|All 14 significant black characters in 1970s DC Comics (ish). Who am I missing?|
I've always thought it, but one bit I read along the way summed it up saying, "it's no longer good enough to not be a racist, you need to declare you believe black lives matter."
My thoughts are pretty much in agreement with John Halstead's as stated on the Huffington Post a few months back. The only thing I'd add is, politically correct labels are tricky. Maybe you heard from the black community while you were growing up that "African American" was more respectful...and maybe now you still can't muster it to say "black."
I've heard often the argument that on a personal level some people feel that they're now losing out on what should be theirs or their children's because jobs, spots at top colleges, are going to less qualified people for the sake of diversity. Maybe that's true, and maybe it isn't. One of my favorite critiques of Gwenyth Paltrow (whom I adore, actually), described her success along the lines of "it's easy to score a run if you start out on third base." Similarly, if you are denied your run from third base, for the sake of someone on first—but that person had to sacrifice a meal to buy their uniform, protest their way into the game, and widdle their own bat, who is more qualified after all?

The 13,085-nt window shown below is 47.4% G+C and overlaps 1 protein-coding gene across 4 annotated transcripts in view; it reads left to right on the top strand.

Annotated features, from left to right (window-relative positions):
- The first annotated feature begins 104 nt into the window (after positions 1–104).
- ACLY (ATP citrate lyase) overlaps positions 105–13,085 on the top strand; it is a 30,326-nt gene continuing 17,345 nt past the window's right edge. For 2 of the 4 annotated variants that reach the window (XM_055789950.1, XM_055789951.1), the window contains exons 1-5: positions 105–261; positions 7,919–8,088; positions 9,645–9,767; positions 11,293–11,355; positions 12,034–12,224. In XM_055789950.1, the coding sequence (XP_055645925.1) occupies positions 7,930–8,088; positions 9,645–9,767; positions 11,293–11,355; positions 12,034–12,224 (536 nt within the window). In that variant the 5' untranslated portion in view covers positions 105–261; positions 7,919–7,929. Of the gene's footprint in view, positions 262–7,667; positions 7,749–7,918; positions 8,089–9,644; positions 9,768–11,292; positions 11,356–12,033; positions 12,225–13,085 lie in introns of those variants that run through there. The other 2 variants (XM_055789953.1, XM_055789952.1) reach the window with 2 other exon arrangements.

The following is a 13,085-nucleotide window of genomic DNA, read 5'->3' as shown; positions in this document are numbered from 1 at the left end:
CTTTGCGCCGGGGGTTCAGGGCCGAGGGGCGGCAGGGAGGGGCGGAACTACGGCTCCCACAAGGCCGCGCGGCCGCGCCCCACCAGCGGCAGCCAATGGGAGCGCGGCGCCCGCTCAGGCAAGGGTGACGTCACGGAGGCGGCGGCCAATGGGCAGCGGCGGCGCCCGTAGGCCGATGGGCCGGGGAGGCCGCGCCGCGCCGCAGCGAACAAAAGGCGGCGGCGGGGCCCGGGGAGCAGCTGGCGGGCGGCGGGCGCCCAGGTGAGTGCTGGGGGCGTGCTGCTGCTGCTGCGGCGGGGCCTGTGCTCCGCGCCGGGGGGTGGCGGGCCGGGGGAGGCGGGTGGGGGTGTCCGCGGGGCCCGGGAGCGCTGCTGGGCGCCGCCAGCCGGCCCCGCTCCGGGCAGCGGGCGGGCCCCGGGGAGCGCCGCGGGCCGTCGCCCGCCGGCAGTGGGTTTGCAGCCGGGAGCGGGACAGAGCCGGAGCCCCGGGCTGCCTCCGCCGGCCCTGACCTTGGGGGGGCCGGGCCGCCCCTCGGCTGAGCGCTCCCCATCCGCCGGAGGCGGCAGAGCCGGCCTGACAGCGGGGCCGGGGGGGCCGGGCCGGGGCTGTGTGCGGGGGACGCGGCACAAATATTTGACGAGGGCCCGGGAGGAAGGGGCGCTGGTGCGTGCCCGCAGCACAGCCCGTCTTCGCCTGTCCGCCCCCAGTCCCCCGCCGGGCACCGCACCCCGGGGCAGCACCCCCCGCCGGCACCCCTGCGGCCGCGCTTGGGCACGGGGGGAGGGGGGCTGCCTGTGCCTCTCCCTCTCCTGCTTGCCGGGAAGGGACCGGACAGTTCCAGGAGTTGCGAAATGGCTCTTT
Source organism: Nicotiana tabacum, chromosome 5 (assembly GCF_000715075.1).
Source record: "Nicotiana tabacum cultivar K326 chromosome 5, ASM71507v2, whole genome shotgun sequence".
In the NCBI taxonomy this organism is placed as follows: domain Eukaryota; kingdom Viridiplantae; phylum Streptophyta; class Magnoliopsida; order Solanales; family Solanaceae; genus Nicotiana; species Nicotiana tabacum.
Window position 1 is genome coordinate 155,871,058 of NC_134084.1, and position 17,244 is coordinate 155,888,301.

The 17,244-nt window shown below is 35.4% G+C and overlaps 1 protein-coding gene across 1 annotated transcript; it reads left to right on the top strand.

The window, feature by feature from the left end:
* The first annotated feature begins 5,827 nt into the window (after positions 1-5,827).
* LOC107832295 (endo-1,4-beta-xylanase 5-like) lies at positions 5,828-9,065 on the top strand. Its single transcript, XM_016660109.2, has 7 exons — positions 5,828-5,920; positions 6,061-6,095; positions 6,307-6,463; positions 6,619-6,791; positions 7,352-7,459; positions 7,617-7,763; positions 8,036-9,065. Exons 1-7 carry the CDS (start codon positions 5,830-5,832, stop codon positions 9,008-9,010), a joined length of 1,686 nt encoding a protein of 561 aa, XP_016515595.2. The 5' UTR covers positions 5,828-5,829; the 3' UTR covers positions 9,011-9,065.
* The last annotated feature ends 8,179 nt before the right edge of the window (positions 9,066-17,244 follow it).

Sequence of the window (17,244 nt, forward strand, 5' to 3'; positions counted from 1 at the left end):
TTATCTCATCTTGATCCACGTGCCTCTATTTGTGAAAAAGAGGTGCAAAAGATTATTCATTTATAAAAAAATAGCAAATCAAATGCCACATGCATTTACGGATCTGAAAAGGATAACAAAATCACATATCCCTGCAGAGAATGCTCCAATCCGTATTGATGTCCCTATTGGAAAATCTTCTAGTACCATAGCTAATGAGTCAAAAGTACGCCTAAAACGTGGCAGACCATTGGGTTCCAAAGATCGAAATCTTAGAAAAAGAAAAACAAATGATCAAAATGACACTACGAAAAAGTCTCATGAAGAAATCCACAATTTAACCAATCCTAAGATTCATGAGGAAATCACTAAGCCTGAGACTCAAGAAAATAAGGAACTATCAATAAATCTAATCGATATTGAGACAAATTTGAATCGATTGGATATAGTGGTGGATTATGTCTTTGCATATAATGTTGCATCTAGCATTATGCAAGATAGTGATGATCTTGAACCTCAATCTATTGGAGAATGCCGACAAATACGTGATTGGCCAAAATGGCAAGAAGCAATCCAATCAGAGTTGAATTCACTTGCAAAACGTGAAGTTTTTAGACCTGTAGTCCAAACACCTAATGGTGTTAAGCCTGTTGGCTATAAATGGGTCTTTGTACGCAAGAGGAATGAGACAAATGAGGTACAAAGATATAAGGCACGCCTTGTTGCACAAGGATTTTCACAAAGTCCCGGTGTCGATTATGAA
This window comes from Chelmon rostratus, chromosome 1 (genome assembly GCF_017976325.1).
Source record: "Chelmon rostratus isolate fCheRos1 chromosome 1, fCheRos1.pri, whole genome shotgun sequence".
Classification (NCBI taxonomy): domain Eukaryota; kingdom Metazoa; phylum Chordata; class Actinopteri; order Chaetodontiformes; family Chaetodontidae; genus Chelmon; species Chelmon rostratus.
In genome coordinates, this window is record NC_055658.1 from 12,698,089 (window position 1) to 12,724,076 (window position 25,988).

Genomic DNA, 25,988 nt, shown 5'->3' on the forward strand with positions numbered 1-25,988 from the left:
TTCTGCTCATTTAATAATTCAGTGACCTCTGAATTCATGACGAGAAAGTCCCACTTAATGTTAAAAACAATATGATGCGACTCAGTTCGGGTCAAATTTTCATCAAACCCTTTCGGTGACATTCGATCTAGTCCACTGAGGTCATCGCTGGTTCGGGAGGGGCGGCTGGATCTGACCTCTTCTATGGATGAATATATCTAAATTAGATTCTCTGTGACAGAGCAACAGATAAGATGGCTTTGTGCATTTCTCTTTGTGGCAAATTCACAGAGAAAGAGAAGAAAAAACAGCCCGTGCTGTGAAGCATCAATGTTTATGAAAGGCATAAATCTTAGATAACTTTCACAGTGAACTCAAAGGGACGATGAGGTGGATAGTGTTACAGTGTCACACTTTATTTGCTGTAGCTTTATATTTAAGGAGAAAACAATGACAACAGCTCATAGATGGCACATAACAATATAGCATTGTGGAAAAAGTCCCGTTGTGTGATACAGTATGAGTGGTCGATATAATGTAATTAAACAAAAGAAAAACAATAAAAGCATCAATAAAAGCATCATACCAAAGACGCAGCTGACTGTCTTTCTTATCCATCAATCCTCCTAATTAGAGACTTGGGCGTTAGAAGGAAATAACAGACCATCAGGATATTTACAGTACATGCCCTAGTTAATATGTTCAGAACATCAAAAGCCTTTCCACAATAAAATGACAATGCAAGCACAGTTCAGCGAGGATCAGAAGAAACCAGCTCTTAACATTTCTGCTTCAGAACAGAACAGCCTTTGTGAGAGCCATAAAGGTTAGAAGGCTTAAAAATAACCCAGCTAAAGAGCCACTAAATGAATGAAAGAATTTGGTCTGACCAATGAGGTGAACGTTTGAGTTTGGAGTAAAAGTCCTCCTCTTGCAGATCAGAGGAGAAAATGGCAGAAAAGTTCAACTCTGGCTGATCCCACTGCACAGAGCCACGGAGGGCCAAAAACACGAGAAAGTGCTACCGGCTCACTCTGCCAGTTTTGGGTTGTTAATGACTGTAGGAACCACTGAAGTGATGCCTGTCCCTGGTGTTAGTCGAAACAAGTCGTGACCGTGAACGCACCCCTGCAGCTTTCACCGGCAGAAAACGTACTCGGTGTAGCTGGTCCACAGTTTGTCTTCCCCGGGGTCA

All this I say, thinking of me, which is what I do best. I have achieved an awful lot for myself, growing up squarely lower-middle class. I attended mediocre public schools, and had no family connections. But still, my parents made sure I had they best they could give, including the uniform and the bat, and of course, I had open admittance to the game. Growing up, they had less than they gave me. And their parents had less. My grandmother was essentially orphaned by age 10 and worked her way through high school with two jobs. You too may think back of your family's historic hardships thinking you deserve certain things.
But the reality it, if we keep tracing our roots back, pretty much all whites, latinos, Asians came to this country on their on free will--and had the means to do so. Blacks, on their other hand, did not. Sold off from their homes as property, and in many if not most cases treated worse than pets. Pretty much the only group of people treated as badly (though in different ways) have been Native Americans.
So please, if you can't say "black lives matter," I simply ask that you ask yourself why you can't. Challenge yourself and your logic. Think of more than just yourself. And talk about it. This country is on a destructive path, and it's up to us to change.